Survey of sea grass aims to educate

SARASOTA COUNTY – Close to 100 people volunteered Saturday morning to watch grass grow.

That may sound dull on the surface, but the work had deeper meaning. For about four hours, a collection of boaters, kayakers, snorkelers and waders documented the size of underwater sea grass populations across 13 square miles of Sarasota Bay and Roberts Bay.

‘They’re searching around these areas, and they’re identifying sea grass species, three really common ones,” said Ashley Melton, an environmentalist specialist with the county. “They’re also looking at algae coverage, how much of that is growing on the sea grass blade and how much is drift algae flowing over it.”

The area’s population of sea grass, which provides food, shelter and more to aquatic life, has been on the rise in recent years, Melton said. The data collected Saturday by volunteers at the 2015 Sarasota County Seagrass Survey will help scientists ensure the trend stays positive.

In prior years the surveys have been conducted over a period of weeks, Melton said. This year the county hosted the effort on a single day to get more people involved.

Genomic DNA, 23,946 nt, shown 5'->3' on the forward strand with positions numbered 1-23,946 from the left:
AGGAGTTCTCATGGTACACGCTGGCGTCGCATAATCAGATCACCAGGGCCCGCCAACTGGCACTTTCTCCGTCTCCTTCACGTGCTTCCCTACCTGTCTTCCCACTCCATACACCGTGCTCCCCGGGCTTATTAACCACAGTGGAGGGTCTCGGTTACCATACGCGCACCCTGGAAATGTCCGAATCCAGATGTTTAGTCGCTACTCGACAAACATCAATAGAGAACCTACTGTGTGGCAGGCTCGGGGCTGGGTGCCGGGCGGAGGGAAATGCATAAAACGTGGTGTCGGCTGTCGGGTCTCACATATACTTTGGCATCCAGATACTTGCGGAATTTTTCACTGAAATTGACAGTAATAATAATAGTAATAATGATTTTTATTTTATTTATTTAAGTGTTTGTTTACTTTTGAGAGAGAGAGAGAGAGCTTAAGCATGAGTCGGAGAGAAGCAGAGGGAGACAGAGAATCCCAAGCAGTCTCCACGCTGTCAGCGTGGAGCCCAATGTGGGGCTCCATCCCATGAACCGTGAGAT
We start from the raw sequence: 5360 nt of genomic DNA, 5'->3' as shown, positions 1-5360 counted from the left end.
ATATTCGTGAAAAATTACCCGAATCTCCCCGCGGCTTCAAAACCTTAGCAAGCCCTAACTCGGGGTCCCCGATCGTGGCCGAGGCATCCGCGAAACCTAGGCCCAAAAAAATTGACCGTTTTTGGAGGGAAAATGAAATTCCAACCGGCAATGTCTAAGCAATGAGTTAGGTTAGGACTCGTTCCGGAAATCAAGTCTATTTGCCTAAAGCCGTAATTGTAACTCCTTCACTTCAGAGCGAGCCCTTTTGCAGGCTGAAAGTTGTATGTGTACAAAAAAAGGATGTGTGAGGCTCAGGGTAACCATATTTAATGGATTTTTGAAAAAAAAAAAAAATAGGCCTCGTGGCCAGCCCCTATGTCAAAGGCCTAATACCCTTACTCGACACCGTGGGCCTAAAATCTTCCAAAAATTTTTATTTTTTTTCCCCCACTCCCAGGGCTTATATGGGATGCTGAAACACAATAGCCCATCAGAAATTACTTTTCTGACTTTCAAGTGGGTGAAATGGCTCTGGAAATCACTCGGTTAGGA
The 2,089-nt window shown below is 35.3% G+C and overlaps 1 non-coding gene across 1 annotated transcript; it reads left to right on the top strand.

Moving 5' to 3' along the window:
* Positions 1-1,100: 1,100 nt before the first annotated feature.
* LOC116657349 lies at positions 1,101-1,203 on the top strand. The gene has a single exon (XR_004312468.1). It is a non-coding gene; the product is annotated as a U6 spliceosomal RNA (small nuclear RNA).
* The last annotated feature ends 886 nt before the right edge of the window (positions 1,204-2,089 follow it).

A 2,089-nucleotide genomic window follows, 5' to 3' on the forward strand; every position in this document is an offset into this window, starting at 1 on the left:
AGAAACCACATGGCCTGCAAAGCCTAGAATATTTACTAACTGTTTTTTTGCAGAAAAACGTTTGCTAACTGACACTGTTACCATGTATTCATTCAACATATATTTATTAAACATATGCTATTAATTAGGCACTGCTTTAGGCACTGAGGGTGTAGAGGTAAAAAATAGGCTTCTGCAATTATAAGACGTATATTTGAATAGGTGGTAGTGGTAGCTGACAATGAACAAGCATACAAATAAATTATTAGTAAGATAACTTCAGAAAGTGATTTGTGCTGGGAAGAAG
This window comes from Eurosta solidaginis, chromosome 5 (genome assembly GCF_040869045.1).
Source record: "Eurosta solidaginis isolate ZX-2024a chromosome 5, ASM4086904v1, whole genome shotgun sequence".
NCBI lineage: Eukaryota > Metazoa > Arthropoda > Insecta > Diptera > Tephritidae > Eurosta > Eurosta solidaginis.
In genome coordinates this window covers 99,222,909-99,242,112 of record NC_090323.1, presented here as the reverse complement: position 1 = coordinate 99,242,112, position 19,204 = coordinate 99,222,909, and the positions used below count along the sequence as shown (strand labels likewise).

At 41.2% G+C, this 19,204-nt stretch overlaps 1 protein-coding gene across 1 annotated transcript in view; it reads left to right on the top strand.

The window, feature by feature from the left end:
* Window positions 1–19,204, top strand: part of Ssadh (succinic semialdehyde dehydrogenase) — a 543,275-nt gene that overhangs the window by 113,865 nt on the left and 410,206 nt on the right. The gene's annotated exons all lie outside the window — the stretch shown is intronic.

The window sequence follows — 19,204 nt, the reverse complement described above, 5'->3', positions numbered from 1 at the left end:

“This is more about having fun and about awareness and education than getting really accurate data,” Melton said.

Before this year’s survey began, volunteers were taught how stormwater runoff and pollution can affect sea grass. Melton said excess nitrogen from fertilizers can lead to the formation of algae that blocks sunlight sea grass needs to grow.

“We’re hoping that people will take away seeing that there’s this trickle-down effect from their lawns and what they do around their houses all the way down into the bay,” she said. “We just want people to connect the dots.”

Chris Oliver spent the morning snorkeling in Sarasota Bay, identifying species of sea grass and then relaying his findings to another volunteer seated in a blue kayak. Oliver, 41, said the hands-on experience gave the vegetation value.

“Once people actually go out and do things themselves they have ownership and are invested,” he said.


Photo: Lee Hassellbring uses an aqua scope to view a sea grass bed in Sarasota Bay off Ken Thompson Park during the 2015 Seagrass Survey early Saturday.

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